Predictive policing gained prominence in the late 2000s as a way for police to use data to better allocate resources. Cities including Los Angeles and Chicago experimented with predictive policing but have subsequently scrapped their programs because of civil rights and effectiveness concerns. In most cases, police departments used data to identify geographic areas in need of additional resources. But Pasco took it one step further by using data to target specific individuals.
“Pasco defends its program as a crime fighting tool,” said Institute for Justice Attorney Robert Johnson. “But in America, there is no such thing as ‘innocent until predicted guilty.’ The government cannot harass people at their homes just because it thinks they might commit some unspecified future crime.”
Robert is joined in the lawsuit by Tammy Heilman, Dalanea Taylor, and Dolly Deegan. Like Robert, their families have all suffered unconscionable harassment by the Pasco deputies. Their lawsuit alleges that the county’s prolific offender checks violate the plaintiffs’ constitutional right to be protected from unreasonable searches and seizures. Beyond that, it argues that the due-process and equal-protection guarantees of the Fourteenth Amendment guard against arbitrary or irrational government actions. In this case, law enforcement officials cannot use a legitimate law, like code enforcement, to achieve an illegitimate purpose, like harassing and forcing prolific offenders and their families to “cooperate” during prolific offender checks.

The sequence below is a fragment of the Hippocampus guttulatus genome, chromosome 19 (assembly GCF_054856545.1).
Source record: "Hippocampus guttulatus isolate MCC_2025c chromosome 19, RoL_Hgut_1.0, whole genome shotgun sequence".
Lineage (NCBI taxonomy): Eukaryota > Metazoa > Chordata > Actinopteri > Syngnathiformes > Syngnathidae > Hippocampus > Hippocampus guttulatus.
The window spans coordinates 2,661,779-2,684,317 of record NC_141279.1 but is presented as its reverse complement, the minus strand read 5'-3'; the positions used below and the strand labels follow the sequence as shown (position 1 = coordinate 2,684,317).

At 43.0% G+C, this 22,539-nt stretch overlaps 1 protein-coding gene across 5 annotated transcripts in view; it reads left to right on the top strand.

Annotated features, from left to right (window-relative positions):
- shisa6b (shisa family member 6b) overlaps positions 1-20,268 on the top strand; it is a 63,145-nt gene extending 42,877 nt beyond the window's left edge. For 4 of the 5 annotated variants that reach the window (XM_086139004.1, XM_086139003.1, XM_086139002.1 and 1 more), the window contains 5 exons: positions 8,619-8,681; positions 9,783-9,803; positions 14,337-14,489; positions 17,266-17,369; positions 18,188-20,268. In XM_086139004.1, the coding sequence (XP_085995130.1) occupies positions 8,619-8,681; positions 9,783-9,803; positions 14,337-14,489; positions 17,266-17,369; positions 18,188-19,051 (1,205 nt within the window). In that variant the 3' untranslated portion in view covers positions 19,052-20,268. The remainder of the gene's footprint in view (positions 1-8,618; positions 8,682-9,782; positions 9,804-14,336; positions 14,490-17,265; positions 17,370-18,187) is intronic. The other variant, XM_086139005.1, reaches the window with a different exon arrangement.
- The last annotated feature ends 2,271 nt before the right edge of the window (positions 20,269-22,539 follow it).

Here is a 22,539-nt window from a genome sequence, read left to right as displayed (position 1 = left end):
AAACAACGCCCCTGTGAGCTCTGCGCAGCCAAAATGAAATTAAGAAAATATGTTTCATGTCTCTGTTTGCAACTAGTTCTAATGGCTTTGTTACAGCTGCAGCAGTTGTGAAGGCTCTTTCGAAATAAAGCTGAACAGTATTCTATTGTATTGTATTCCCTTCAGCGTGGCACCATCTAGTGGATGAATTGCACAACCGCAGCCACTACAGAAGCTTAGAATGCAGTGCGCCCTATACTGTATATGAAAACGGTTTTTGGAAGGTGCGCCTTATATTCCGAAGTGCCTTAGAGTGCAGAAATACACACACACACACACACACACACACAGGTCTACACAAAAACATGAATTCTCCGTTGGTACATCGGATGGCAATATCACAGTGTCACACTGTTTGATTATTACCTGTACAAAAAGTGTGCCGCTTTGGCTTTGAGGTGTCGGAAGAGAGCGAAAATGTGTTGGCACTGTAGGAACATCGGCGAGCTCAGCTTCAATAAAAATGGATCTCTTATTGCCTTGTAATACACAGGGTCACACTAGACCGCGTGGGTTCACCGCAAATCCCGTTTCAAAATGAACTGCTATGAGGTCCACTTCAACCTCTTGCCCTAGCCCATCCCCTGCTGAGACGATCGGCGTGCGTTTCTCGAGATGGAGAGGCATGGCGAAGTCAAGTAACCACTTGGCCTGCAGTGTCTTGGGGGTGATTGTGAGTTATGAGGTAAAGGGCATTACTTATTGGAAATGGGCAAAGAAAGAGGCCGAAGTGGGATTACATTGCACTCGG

For nearly three decades, the Institute for Justice has represented homeowners and others to stand up for their constitutional rights. Earlier this month, for instance, IJ filed a lawsuit against the city of Lantana, Florida, after it fined a homeowner more than $100,000 for parking violations. In Pagedale, Missouri, IJ won a class action lawsuit and shut down the city’s program of using fines and fees for trivial issues to raise revenue for the city. And in Dunedin, Florida, IJ filed a lawsuit on behalf of homeowner who was driven into foreclosure after the city vined him nearly $30,000 for having grass that was too long.
Used with the permission of the Institute for Justice.
J. Justin Wilson is Senior Director of Communications at the Institute for Justice. Wilson has made a career out of fighting to advance economic liberty and individual responsibility. He’s been a contributor to numerous print and broadcast media outlets, including The New York Times, The Wall Street Journal, and The Los Angeles Times, as well as NPR, BBC, ABC, NBC, CNN, CNBC and FOX News. Prior to joining the Institute for Justice, Wilson was Vice President of a Washington, D.C.-based integrated public affairs firm. While there, Wilson worked on a number of projects marrying traditional public affairs with emerging technologies to reach broader audiences. Wilson grew up in Minnesota and graduated from the University of Michigan, where he studied public policy, political science, and philosophy.